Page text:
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Navigating the tension of faith and doubt

Unsplash/Emily Morter
Unsplash/Emily Morter

I’m a follower of Jesus, so I guess that makes me a person of faith. I attribute the presence and power of God to many things that go on in my life. Yet some would argue this has nothing to do with God but is merely the result of luck or coincidence. I guess that’s always possible. But when you think about it, luck and coincidence are nothing more than alternative forms of faith.

Webster defines luck as “a force that brings good fortune or adversity” and coincidence as “the occurrence of events that happen at the same time by accident but seem to have some connection.” There is absolutely no way to prove the existence of a force or an accident that seems to have a mystical connection. These are alternative faith paths to explain the unexplainable without God.

So, do I ever wonder if my faith in God is misplaced? Sure, because while I’m a person of faith, I find I’m also a person of doubt. Sometimes, the realities of life are just so unsettling it makes me want to join the doubter crowd and cry, “Where is God? If He’s real and loving, why doesn’t He do something!”

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I’ve never seen God with my eyes or heard Him with my ears, which is fertile soil for doubt. So, is doubt a disqualifier of faith? I don’t think so. Doubt is about questioning, while unbelief is about rejection. It’s pretty normal to question things we don’t understand, and there's a long list of things I don’t understand about God. Yet this is to be expected since there is no way my little two-cylinder brain can comprehend all there is to know about the infinite God:

“’For My thoughts are not your thoughts, nor are your ways My ways,’ declares the Lord. ‘For as the heavens are higher than the earth, so are My ways higher than your ways and My thoughts than your thoughts’” (Isaiah 55:8).

I often find myself doubting — questioning — before and after making a decision. The other day I had to purchase a computer monitor because mine was done. I searched the web for endorsements, only to find a plethora of differing opinions. I talked with a few friends, prayed, and then made a choice. Today, it’s connected and working just fine. My doubt didn’t disqualify me from making a choice but instead drove me to investigate, process, question, and then move forward with my doubts to a conclusion.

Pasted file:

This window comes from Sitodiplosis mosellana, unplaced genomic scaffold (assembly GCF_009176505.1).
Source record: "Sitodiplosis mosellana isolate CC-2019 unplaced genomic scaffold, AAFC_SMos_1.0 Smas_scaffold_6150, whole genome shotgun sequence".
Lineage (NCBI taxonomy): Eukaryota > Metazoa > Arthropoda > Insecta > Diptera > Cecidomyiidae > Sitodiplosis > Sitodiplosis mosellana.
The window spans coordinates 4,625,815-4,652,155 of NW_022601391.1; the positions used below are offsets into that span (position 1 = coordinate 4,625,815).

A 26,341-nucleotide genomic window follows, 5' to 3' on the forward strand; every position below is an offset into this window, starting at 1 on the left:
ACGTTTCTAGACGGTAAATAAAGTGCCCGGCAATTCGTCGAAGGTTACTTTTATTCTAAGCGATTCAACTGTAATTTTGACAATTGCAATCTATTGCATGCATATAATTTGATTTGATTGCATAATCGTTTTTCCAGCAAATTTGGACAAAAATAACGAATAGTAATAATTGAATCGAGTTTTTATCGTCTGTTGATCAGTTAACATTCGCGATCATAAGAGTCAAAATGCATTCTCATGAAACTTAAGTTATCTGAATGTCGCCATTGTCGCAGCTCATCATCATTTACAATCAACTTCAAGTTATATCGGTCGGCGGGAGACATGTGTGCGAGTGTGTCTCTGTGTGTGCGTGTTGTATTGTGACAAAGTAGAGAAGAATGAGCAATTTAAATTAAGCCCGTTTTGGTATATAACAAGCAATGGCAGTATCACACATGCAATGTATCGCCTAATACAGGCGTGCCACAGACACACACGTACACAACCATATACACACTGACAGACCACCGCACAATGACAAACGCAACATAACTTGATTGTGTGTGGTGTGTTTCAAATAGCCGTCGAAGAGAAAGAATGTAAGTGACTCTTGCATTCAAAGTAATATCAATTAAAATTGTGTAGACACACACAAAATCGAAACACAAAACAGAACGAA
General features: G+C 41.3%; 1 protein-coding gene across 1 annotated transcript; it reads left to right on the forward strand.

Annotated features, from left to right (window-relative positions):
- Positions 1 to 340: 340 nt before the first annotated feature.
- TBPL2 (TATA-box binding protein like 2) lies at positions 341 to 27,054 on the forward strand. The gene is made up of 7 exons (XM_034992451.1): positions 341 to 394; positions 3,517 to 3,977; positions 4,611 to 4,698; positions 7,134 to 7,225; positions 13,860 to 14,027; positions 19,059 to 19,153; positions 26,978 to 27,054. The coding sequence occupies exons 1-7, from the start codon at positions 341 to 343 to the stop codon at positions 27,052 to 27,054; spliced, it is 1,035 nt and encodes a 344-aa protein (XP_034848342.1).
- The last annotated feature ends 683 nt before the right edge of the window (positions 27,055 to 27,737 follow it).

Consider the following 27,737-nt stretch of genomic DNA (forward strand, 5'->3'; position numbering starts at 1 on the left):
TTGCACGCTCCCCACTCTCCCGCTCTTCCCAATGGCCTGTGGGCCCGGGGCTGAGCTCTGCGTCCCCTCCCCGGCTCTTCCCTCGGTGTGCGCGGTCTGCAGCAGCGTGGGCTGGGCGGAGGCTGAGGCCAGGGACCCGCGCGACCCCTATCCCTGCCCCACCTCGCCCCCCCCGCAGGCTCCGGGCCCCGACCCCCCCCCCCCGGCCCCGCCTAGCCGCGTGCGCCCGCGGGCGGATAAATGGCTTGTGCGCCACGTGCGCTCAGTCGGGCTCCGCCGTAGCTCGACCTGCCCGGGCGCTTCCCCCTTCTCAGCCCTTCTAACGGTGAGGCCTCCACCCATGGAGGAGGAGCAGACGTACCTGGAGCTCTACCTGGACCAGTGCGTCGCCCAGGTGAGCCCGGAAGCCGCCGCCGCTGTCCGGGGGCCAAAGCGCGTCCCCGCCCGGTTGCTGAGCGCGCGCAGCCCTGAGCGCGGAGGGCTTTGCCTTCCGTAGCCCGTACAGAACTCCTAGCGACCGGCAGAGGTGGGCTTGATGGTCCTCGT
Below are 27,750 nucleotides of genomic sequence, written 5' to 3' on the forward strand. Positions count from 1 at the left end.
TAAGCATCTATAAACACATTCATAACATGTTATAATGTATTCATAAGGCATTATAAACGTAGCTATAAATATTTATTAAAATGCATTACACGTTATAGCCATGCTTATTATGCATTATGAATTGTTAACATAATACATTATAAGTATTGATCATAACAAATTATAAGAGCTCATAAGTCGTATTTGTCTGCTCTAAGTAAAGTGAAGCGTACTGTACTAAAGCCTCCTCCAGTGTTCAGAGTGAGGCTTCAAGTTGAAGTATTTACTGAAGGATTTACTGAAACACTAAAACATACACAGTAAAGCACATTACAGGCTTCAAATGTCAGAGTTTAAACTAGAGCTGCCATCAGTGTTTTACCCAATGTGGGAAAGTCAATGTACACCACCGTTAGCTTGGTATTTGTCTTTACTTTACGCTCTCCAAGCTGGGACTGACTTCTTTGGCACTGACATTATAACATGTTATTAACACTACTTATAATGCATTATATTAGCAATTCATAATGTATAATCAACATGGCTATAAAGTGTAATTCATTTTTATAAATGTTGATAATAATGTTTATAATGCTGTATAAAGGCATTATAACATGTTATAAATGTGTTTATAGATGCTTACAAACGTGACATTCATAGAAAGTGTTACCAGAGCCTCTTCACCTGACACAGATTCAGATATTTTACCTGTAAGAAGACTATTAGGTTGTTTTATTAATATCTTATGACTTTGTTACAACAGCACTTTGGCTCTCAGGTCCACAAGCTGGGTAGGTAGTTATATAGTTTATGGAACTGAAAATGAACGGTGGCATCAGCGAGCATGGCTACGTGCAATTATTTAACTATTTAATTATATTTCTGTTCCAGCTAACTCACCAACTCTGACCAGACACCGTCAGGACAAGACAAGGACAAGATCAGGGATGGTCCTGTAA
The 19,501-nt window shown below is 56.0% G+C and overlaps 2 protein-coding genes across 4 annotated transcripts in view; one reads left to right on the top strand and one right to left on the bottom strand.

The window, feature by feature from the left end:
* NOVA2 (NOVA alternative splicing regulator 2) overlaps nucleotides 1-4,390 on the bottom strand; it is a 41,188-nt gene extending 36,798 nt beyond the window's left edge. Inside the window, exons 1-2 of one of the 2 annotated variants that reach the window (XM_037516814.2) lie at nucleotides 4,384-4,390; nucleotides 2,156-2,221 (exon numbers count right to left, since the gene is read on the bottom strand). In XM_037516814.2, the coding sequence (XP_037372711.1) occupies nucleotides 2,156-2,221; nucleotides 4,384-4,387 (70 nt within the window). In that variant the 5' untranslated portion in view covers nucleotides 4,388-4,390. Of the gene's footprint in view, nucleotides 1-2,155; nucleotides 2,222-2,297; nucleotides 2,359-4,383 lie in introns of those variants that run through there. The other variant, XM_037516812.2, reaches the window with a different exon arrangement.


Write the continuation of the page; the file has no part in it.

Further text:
I know some question the existence of God because He hasn't performed the way they were led to believe He would. Disappointment, loss, the hypocrisy of so-called Christians, and the seeming absence of divine intervention in times of need led them to conclude God didn’t exist.

Like many others, I, too, have experienced frustration, disappointment, and even anger at the seeming silence of God. Life's not going as I think it should, and the darkness keeps getting darker. It is very disorienting, and it's in times like these I have to make a choice: will I go with faith or doubt?

What I’ve learned is that faith and doubt are both necessary for life to work. If I never doubt, I’ll end up falling for anything. But if I never have faith, I’ll live in a perpetual state of despair and get frozen in time. There are very few decisions any of us can make with absolute certainty because we lack the time and horsepower to process everything about everything. At some point we must choose to exercise faith — even in the shadow of doubt — and only time will determine if we made the right choice.

I’m choosing faith over doubt because even in my darkness, the sun has always risen again. And I’m choosing faith in a loving God over faith in luck or coincidence because while one gives me an inner sense of hope and peace, the other leaves me cold and at the mercy of a big, lifeless nothing.

It’s a no-brainer.

Ron Tewson is the President of the Therefore Project. He is also an author, husband, and father of five.

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